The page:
Friday, November 18, 2011


This story begins in a post titled KING and QUEEN

I need to tell you why - why I didn't see him before he died. Of course I had no idea he was going to die.

Someday, yes
Sooner than later, maybe
But not this soon, not this young.

I tried to convince myself that I didn't need to tell you why I didn't see him but I do. Not to justify my actions (or lack thereof) but to paint a true image of the whole man. It is not my intention to bash the dead. I don't want to taint an already somber image of a father, a grandfather, a brother, a son.

It would be easy to blame it on my husband because he asked me not to see him. This coming from a man who never says, "don't." But that's not why I didn't see him.  

S.K., You should get in that nice car of yours and come visit me. tell your hubbie a little white lie to go out of town for a day.  It won't be the first husband you had to tell a little lie about me.  think about it.  I just want to make you laugh again and see the smile on your face. 

It's true, I lied to my (first) husband when I met up Chester at a bar back in 1977. After a few beers, we left to see the movie Star Wars. I hated it and insisted we leave after 30 minutes. On the way out I saw the marquee for A Star is Born and pulled him in. Chester was tripping and would enjoy any movie as long as it was in color, but I was desperate for romance.

To this day, A Star is Born remains one of my all time favorite movies. I loved her intoxicating voice synchronized with his rugged good looks. I loved what they forced out of each other - how her rising success gave him pride and pain. I loved the way he looked at her. I loved that she loved him despite his addiction.  

The next day, I told my husband I was leaving him. A week later I moved out of our trailer and back home with my mother. Two weeks after that, Mom and I piled everything we could fit into a car and took off in search of our star. We had no idea where we were going, all we knew is that we had outgrown our tiny town.  

Chester stayed behind and agreed to clean out the contents of our house. The home I had grown up in - spent 14 years of my life in. "Get rid of everything," Mom told him. "I don't care what you do with it."

It would be another five years before I would hear from him again. By then he was in jail for selling pot and mescaline.

I know what you are thinking - that he wrote to me because he had plenty of time on his hands. But I know it was more than that.

One of the things that struck me about his letters was his contentedness. He never asked for anything and he never felt sorry for himself.  

You know S.K., I would not change a thing, except the jail time. I have two great kids and a beautiful granddaughter that I am going to spoil the hell out of.  I have to stay clean for myself but she will help a lot.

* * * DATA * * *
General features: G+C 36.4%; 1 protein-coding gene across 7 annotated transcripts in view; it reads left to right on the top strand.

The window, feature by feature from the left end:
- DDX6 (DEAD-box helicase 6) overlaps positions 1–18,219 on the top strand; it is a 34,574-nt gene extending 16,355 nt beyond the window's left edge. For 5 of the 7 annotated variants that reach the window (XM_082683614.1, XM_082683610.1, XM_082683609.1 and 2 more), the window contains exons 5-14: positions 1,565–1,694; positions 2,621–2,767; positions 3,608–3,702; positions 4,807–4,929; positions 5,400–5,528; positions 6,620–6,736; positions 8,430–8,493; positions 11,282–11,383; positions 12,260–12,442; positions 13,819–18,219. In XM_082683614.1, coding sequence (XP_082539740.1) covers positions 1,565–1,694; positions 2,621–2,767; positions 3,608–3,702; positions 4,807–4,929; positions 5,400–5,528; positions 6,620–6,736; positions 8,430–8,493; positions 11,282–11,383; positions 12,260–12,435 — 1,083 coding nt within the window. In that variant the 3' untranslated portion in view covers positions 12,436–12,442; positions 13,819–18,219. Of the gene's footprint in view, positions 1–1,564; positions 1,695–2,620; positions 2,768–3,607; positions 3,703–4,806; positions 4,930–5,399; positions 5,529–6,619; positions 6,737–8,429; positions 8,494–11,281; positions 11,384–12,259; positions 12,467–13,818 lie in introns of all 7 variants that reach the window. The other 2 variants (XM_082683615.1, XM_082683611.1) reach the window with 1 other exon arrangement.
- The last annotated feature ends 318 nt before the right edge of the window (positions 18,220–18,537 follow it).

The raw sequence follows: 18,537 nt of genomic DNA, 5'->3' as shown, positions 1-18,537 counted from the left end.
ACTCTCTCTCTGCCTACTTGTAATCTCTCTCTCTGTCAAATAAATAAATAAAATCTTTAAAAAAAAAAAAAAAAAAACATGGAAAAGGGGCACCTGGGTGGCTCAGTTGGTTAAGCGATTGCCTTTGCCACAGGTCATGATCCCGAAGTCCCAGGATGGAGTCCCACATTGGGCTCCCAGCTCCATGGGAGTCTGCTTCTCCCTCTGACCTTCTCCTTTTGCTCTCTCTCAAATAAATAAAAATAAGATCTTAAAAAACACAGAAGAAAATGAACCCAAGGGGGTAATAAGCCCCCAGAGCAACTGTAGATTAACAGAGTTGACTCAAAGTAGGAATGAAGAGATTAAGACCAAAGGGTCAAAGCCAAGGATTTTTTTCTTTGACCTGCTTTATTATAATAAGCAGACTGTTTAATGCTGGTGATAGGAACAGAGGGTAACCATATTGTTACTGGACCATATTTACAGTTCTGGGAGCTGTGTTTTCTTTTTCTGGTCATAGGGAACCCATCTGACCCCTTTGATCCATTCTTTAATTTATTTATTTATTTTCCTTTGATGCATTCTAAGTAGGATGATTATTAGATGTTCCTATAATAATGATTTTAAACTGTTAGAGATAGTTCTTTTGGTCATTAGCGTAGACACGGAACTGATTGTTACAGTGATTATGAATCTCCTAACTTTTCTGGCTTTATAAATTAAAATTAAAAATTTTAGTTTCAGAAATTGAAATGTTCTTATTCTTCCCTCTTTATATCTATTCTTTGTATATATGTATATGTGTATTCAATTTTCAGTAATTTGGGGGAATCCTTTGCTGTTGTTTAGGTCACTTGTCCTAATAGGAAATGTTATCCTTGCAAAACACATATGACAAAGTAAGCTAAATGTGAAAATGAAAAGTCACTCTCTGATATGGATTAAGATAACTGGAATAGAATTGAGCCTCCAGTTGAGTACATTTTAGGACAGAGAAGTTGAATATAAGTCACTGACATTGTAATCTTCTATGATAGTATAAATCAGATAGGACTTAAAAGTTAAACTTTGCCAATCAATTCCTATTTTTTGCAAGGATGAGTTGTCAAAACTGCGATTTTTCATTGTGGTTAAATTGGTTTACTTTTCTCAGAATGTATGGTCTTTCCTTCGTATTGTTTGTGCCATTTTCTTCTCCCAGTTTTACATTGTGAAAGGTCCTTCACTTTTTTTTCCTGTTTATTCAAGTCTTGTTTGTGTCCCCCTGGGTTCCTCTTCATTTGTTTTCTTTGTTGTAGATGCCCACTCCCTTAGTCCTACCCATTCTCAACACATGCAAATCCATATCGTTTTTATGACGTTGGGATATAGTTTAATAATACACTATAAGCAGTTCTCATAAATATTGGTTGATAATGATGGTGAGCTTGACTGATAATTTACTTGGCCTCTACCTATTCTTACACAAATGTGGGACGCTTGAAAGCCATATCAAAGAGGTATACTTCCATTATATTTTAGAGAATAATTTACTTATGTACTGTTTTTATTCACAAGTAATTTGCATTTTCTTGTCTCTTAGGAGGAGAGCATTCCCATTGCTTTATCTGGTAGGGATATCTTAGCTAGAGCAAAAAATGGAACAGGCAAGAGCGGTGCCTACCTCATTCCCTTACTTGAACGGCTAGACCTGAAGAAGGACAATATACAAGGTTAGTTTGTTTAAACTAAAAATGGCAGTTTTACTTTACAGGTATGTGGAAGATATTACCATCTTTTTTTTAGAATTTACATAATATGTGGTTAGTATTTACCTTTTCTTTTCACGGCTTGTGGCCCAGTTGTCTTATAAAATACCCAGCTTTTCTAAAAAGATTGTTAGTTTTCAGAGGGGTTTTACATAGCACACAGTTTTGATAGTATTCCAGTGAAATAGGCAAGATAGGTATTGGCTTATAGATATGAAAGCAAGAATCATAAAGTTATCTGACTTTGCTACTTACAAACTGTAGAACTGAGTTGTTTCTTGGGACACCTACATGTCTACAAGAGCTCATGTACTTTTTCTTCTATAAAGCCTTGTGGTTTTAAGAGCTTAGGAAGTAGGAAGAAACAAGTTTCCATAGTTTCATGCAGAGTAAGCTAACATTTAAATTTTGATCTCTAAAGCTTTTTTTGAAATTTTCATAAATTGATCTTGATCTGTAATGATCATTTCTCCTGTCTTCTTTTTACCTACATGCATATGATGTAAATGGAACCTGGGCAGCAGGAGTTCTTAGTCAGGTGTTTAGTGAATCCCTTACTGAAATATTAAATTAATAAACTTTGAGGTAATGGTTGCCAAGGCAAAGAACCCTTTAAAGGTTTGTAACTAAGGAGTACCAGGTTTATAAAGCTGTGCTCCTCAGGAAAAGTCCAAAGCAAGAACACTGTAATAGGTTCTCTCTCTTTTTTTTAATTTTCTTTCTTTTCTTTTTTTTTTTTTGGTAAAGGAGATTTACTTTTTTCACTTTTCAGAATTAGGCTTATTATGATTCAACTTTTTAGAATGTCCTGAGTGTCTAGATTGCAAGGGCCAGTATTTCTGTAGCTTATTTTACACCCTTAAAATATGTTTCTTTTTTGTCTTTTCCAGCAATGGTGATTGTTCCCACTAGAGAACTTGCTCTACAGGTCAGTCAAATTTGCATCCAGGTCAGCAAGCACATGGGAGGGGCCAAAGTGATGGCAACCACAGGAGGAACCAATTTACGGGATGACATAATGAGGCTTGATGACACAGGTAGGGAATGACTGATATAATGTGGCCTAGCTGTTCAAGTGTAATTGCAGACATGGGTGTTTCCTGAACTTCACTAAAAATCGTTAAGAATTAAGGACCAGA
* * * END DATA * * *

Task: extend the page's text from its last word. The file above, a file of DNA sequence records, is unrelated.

And, he was very entertaining.  

I ran into a man here who is from Greenwich, and it made me think of you. Walter Forbes, his name is. His picture was on the front page of the New York Times a few weeks ago with Bernie Madoff.  Walter is one of the top rip-off artists in the country.  We work up at the chapel.  Well, we don't work.  Walter and I go up there 4 hours a week and talk about the good old days...

When I was young, I wrote to him about my son. When my son died, I wrote to him about my pain. As I healed, I wrote to him about what my pain taught me.

I wrote to him about my belief in soul pacts - an agreement between souls to learn lessons like honesty, modesty and generosity, or to correct mistakes made in past life's. 

In fairness, my letters where pompous and perplexing at best. I wrote about attending writing seminars in Paris, music festivals in New Orleans and of course, I wrote to him about Burning Man.  

How do you explain Burning Man to someone who has spent a big chunk of his life in prison?

Your letter was very confusing.  You are obsessed with this Burning Man thing and green monkey. When I get out send me the whole book.

It was impossible for me to deny that, like all things, we had changed. We no longer had a common thread - the thrill, rush and passion of our youth was gone.

But even that's not why I didn't see him.

Towards the end of his incarceration, the tone of his letters started to change. He sounded defensive and insecure. He judged me for what I had, not for who I was.  

You might not like what I am about to say, which I do not even have the right to say. Everyone I seem to meet from the New England States - Connecticut, Vermont, New Hampshire, seem to be very snobbish (not that there is nothing wrong with that). It just seems like all you people care about is material things. Who has the better of this or the better of that.  We grew up on two different sides of the road.  To me material things mean nothing. We live two different lives you and I.  You live the life of the Rich and Famous.  You are very well off I am very happy for you. I am just a poor, broke, country boy.  I have lived a life of crime and danger...  

I don't know if the time in jail was beginning to get to him or if, as his release date grew closer, he was apprehensive about joining the real world.

When he got out in 2009, his letters where uplifting and filled with hope.

It is x-mas day the first x-mas out of jail in a very long time.  I am in a half way house for a few months but it is cool here.  I had x-mas eve diner with  my Mom and 2 Brothers.  It was good.  I have been with my kids and their Mom doing shopping and things.  Their Mom and I are like best friends. I will get ready for the real world if it is ready for me. I would say that I have nothing but that is so wrong.  I have love, faith and hope and one or two real friends.  There is nothing in the world, on gods green earth, better then that.  I have found peace with myself.

And then something happened - something went terribly wrong.

I wish I could tell you what it was, but I have no idea why he changed.

His euphoria took a bitter, cruel twist. There was rage in his words - they were vicious and meant to sting.

The reason WHY I didn't go to see him is because I no longer recognized him.

"Stick that in your pipe and smoke it you fatass bitch" is my interpretation of the last thing he wrote to me.  What he wrote was...